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US-CERT Uncovers North Korean Typeframe Malware

The US-CERT has issued a new alert warning organizations of a fresh North Korean malware threat, a trojan linked to the Hidden Cobra APT group.

The latest Malware Analysis report was compiled by researchers at the Department of Homeland Security (DHS) and the Federal Bureau of Investigation (FBI), working with other partners in the government.

The 11 malware samples listed in the report feature executables which “have the capability to download and install malware, install proxy and Remote Access Trojans (RATs), connect to command and control (C2) servers to receive additional instructions, and modify the victim's firewall to allow incoming connections.”

The majority are RC4 encrypted RATs designed to download and delete files, and proxy modules which open the Windows Firewall on victim machines to allow incoming connections.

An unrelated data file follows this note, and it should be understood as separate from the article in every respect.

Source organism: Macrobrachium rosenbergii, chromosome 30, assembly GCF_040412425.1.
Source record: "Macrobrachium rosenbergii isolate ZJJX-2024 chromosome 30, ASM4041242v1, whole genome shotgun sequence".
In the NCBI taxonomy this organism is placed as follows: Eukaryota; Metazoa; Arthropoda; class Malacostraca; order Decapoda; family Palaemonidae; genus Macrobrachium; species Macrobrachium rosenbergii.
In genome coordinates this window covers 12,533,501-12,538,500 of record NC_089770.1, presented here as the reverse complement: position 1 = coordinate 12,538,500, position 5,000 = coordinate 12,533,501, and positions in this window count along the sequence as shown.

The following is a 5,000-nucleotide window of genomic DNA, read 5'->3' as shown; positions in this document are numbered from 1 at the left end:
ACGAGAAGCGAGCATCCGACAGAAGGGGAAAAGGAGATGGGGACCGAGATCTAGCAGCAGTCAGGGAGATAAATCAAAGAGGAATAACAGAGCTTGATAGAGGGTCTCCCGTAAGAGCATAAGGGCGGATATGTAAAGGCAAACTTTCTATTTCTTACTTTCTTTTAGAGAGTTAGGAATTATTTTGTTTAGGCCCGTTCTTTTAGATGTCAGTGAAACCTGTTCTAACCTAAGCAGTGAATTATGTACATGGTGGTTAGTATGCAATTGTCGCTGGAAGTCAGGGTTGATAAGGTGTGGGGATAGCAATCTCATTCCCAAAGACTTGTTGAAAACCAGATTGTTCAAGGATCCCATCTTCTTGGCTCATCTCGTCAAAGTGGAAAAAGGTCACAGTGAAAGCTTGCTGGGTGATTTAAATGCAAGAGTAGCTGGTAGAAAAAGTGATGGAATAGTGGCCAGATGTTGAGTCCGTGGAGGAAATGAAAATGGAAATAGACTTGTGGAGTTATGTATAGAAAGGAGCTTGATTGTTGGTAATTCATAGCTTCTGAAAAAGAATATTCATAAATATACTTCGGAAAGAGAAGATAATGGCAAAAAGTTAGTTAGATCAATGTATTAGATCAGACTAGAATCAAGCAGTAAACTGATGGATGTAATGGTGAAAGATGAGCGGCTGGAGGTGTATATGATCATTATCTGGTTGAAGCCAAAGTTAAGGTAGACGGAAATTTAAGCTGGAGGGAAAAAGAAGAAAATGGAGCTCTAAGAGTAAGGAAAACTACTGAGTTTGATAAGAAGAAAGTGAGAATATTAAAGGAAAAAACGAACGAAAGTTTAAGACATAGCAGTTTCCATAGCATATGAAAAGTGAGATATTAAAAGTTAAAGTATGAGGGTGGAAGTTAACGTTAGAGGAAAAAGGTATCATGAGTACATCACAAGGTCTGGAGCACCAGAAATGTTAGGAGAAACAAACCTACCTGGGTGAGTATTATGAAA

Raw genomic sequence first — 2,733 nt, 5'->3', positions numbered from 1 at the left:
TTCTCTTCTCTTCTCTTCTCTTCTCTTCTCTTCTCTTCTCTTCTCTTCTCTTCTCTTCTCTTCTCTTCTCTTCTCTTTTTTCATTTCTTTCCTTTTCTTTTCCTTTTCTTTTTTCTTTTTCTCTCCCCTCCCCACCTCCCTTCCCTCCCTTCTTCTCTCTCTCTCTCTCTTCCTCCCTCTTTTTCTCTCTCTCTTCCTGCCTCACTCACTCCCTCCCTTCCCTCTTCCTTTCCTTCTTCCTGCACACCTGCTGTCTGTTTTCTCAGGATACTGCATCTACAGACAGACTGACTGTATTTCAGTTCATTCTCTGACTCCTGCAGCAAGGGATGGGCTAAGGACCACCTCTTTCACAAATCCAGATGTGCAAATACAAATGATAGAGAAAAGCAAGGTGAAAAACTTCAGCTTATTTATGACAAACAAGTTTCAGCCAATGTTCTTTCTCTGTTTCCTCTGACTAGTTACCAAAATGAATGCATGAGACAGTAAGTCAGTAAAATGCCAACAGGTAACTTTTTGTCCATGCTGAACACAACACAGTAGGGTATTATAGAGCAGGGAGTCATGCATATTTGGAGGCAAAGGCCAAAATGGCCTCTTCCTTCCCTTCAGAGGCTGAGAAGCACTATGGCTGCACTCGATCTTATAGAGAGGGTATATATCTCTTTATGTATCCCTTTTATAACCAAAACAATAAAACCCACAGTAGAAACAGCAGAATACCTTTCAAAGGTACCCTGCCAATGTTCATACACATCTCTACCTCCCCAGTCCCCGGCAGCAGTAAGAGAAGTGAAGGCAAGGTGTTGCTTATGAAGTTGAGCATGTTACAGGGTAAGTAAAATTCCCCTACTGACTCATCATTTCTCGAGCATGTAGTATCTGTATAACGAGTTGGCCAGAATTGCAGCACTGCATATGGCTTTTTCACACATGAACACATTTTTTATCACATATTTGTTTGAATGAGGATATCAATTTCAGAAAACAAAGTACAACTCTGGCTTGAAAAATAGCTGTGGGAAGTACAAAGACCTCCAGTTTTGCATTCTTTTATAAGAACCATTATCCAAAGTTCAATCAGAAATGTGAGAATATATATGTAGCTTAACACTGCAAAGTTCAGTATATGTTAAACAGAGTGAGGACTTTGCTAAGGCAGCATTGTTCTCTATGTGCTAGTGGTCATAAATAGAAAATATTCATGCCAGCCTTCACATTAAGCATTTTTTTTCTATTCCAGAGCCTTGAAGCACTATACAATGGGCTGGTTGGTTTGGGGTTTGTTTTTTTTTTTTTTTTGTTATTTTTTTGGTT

The report claims that the so-called “Typeframe” malware is related to Hidden Cobra, an APT group linked last year by the CERT to the North Korean government.

The news comes hot on the heels of diplomatic efforts to improve ties with Pyongyang which resulted in the meeting of President Trump and Kim Jong-un last week.

However, North Korean hackers have long been blamed as a persistent state-sponsored hacking threat to the world. Government operatives are thought to have launched the WannaCry ransomware worm that did so much damage in May 2017.

Plus, the infamous North Korea-linked Lazarus Group was pegged among other attacks for the $81m raid on Bangladesh Bank and the devastating info-stealing and destructive malware attack on Sony Pictures Entertainment.

Advice from the US-CERT on mitigating the Typeframe threat includes keeping patches and AV up-to-date, disabling file and printer sharing services, restricting user permissions, enforcing strong passwords and firewalls on each workstation, scanning emails for suspicious attachments and monitoring web browsing.  

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